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Feb 27, 2004

Buggy horses welfare monitored

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Horse and buggies are a picturesque sight around Belize City. But while they may be a quaint and slow paced way of seeing the town, they rely on the energy of horsepower… and there are some who are worried about the welfare of the animals.

Jacqueline Woods, Reporting

The horse and carriage rides have become one of the most popular activities for cruise ship passengers.

Eddy Zeringue, Cruise ship Tourist

“I thought it would be nicer than the taxi or the bus just to get a little more of the environment, the climate. And also, we will be able to lookout and see and hear and just see the people. When you are in a van, you can look out the windows but you can’t really hear or see as good as with the buggy ride.”

Ian Jones of Gidiyap Tours owns one of two tour companies offering rides to tourists.

Ian Jones, Co-owner, Gidiyap Tours

“I have three carriages. I started in September and I now have three carriages. Next week I will be having another carriage operating. And every month I plan to bring out a carriage or two until I reached a limit.”

Yes, the business has certainly been good to the tour owners, but have they been good to the horses? After all, the animals are the ones making the money for them.

Ian Jones

“I try to take proper care of my horses because actually the horses are the ones doing the job and are helping me to make the money… What I try to do, if the day is too hot, if you noticed I have a tent or some large umbrellas that I put over the horses. Because like yesterday it was extremely hot and the horses started sweating even before they started to run. So we have to always pay keen attention to the horses to make sure that they are in proper health.”

Jones, who owns six horses, says his animals are medically checked every two weeks to see if they are well enough to pull the carriages.

Prince, who just returned from his first city run, was given water and feed to help him get ready for another trip.

Eddy Zeringue

“Well I think the horse had the toughest part of the tour today. But I think the horse, from what I see, they are treated okay. They are resting right now, I am sure it was a hard work out for him. I hope they don’t put him right out back on the road, that they give him at least a little break.”

Ian Jones

“What you see is we give them food and water. They get about ten or fifteen minutes break and we usually tell the tourists, the horse needs to get a little rest. This was his first trip for the day, so he’s not as tired and will get a short rest. If more tourists come then we will take him. But if it is like his third of fourth trip, they get longer rests. After the fourth trip, about twelve, one in the afternoon, we usually go home. If we see the need for more trips, we will send for another horse and switch or rotate.”

Since the rides started, a number of persons have expressed their concerns about the care and safety of the horses. The Belize Humane Society and the Belize City Council are working together to see how the business can be better regulated.

Darlene Gentle, President, Belize Humane Society

“We are concerned that the horses are working too long hours, probably not being given the adequate amount of water and food, things of that nature. The streets are very hot and the humidity in Belize is high.”

We asked Jones how Prince, who is not a large animal, manages to pull the weight.

Ian Jones

“The hardest part of the horse is to get the carriage moving. As long as the carriage is moving, the weight is not as much on the horse, as long as he keeps running. But when the horse has to stop every minute and then moves off back, that’s when it takes a large toll on the horse’s energy. It’s all a little bit of physics behind these mechanisms here.”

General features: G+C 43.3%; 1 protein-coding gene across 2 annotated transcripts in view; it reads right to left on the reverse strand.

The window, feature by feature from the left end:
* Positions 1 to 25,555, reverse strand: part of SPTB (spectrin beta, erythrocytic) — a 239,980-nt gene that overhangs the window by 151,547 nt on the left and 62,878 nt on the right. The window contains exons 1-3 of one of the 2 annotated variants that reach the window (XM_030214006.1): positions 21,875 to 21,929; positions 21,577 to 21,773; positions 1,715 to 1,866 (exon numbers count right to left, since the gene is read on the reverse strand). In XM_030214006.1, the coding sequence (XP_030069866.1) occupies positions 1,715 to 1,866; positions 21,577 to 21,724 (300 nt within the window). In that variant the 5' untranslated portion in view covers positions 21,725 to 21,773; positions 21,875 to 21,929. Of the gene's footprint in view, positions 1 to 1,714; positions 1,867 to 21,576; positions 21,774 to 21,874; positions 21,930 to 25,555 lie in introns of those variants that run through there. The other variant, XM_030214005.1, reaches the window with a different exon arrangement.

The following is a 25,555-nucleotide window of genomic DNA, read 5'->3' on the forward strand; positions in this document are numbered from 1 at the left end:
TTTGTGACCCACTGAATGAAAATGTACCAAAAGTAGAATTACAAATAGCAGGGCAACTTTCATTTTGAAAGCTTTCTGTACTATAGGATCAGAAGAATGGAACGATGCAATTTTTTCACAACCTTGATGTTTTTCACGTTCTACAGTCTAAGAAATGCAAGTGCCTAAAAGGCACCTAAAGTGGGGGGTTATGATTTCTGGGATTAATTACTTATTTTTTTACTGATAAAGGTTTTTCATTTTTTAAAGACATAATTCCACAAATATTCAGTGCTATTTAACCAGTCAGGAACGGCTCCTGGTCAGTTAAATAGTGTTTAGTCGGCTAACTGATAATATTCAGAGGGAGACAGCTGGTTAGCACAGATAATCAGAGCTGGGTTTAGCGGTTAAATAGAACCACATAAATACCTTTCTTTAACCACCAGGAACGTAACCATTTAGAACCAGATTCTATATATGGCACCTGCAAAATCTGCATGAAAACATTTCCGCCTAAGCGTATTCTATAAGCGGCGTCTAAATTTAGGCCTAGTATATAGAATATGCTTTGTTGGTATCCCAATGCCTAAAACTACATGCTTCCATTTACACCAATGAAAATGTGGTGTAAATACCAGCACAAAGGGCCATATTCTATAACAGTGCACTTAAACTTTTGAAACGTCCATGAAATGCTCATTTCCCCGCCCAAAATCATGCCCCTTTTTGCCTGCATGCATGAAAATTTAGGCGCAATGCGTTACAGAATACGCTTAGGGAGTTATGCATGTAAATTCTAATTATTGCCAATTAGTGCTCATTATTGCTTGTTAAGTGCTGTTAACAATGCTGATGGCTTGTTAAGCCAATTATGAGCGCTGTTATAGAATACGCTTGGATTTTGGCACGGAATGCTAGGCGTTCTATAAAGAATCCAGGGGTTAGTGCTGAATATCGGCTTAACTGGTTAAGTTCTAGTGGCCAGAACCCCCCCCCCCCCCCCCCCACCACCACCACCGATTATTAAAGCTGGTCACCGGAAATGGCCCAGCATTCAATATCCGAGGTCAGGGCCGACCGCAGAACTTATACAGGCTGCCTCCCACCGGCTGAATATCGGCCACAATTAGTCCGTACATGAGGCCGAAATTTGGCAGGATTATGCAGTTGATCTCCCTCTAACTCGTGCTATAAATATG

Jones says one of his horses did collapse while on a run, but it was not because of heat exhaustion or being overworked.

Ian Jones

“What happens sometimes, because of the paved streets some of the streets are smoother and the horses would slip. What happened to me once, it was raining and we used to cross the Swing Bridge, and it was raining and because of the shoes, because right as you’re coming on top of the Swing Bridge it has some metal, one of the horse’s foot slip between there and the horse fell. My horse got hurt that day and I had to rest him for about three weeks and I haven’t ever crossed the Swing Bridge with any of my horses ever again.”

B.H.S. board member Kathy Saraura-Sidall has been working with horses for the past nine months. Today, she is actively involved in the process to update the Belize Horse, Mule and Carriage by-laws. The changes, which are under review, will address issues like licensing and proper maintenance of the animals. Saraura-Sidall says because the horse’s metal hooves cannot handle the city’s Swing Bridge she recommends that tour operators do not include that as part of their route.

Kathy Saraura-Sidall, Board Member, B.H.S.

“The metal on the bridge causes them to slip, and also, the rise up to the bridge is really quite steep and it’s quite hard for the horse to pull up there.”

Saraura-Sidall says she is encouraged by the efforts Jones’ Gidiyap tours has taken to protect their animals, but there are still room for improvement

Kathy Saraura

“I would like to see a permanent place allotted to the horse carriages in the shade.”

Presently there are four horse and carriages operating, but with the boom in cruise ship tourist arrivals, it won’t be long before there will be an equal number of buggies to taxis lined up outside the tourism village.

Viewers please note: This Internet newscast is a verbatim transcript of our evening television newscast. Where speakers use Kriol, we attempt to faithfully reproduce the quotes using a standard spelling system.

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